Devoting too much time to a single topic. This is the classic. We’ve all been in meetings when a particularly hot topic seems to have everyone riled, and each person in the room has their own opinion on what should be done. This is no good, and, should this start to happen, the PM needs to step in and take control of the meeting. A solution should be decided upon, everyone must agree to it (whether they are in favour of it or not), and the meeting progress to the next item on the agenda.
Reopening already closed issues. This is another very common problem in the meeting room. Once a topic is finished with, it’s finished with. No ifs, buts or maybes. Once again, the PM or chair of the meeting needs to rein this in before too much time is wasted.
Decision stalling. The only way to progress is to make a decision – even if it’s the wrong one.It’s far too easy to contemplate one idea or approach after another, and then leave myself no time to actually write the thing. And the same goes for code-writing. Decisions need to be made so everyone can get started. If you’re using an agile approach to development (and you should be), then through the numerous iterations you will be able to alter the course at a later date should your work prove that you started off down the wrong track. But, first and foremost, you need to make those initial decisions and get working.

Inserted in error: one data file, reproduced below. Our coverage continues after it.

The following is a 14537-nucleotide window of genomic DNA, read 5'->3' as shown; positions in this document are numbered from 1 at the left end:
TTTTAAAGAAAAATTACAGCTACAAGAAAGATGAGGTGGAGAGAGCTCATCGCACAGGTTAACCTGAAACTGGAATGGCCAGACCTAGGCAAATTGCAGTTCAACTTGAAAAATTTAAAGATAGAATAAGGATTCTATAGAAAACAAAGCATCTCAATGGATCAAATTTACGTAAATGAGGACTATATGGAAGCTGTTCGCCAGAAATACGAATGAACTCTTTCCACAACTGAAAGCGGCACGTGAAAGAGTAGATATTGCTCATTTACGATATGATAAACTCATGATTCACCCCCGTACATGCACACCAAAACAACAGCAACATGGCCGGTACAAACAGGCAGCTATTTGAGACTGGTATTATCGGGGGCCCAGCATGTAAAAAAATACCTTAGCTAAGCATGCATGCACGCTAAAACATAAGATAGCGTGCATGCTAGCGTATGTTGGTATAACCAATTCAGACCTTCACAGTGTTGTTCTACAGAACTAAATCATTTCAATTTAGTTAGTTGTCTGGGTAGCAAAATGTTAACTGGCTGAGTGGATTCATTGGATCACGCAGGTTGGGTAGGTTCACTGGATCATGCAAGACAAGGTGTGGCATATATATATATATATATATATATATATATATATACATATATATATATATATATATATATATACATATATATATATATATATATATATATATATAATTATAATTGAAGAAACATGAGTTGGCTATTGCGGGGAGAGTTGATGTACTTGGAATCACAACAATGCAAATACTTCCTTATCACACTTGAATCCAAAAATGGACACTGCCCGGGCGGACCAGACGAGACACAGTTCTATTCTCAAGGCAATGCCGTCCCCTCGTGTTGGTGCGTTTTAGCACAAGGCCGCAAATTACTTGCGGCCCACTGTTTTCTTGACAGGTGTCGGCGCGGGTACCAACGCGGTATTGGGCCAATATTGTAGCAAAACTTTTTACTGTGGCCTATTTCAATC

Lacking individual approach to the client. Not every project will work in exactly the same way. That’s just a fact. And that means you shouldn’t expect each and every one of your projects to follow a set path to completion because they won’t – and that’s also a fact. In the first instance, pains should be taken to ensure that the client’s vision is aligned with the dev team’s plan, which will be different with every new project that you take on.
Failing to predict potential obstacles. As the old adage goes – if you fail to plan, you plan to fail. No project will ever fly sweetly by without at least one hiccup to contend with along the way. But good practice dictates that you should spend a little time forecasting the potential pitfalls of a particular iteration. Time needs to be factored in to account for this, and alternative solutions should at least be thought of in advance so no one is left completely floundering when they hit a wall.